Drones have increasingly become an essential part of the toolkit of Scottish mountain rescue teams, evidenced by the fact that today there are 19 pilots and 21 drones across nine mountain rescue member teams, whereas four years ago there were none.
According to Scotland’s Search and Rescue Aerial Association, drones have a growing role to play in the work of Scottish mountain rescue teams, and the Association currently has eight of its own drones on board to provide pilot training.
Tim Hamlett, Leader of Assynt Mountain Rescue Team (MRT) in the Northwest Highlands, described drones as “a game changer” in terms of missing person searches. Assynt MRT recently used a drone equipped with thermal imaging during the search for a vulnerable missing person.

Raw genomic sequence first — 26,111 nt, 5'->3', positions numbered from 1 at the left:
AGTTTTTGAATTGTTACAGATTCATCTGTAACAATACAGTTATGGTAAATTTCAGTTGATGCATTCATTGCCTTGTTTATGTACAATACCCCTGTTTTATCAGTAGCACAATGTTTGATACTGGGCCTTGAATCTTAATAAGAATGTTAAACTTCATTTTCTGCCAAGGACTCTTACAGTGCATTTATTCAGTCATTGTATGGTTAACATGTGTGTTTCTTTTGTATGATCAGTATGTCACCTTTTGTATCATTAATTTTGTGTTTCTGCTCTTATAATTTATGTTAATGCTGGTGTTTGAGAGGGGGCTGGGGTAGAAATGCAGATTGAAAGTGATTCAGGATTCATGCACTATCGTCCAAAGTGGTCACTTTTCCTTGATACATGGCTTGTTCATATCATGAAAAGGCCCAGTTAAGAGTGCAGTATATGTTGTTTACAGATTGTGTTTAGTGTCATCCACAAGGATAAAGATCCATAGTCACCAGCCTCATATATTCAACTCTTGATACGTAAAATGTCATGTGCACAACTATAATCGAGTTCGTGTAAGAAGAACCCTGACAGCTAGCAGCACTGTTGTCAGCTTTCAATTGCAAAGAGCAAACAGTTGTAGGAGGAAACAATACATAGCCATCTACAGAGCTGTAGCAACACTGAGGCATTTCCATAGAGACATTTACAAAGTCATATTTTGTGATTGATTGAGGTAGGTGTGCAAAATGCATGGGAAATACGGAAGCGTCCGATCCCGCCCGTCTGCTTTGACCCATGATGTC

SARAA Chairman Tom Nash said in a short number of years drone technology have developed from use in daytime only to having zoom-capable cameras, thermal imaging and floodlights for night-time missions.
And with newer machines also able to operate in some wind and rain, Nash has said that they “now have a speaker which allows us to communicate with people who are being rescued”. He said an important role of drones was in checking terrain, such as on cliffs, to help teams plot where it was safe to rope down to casualties.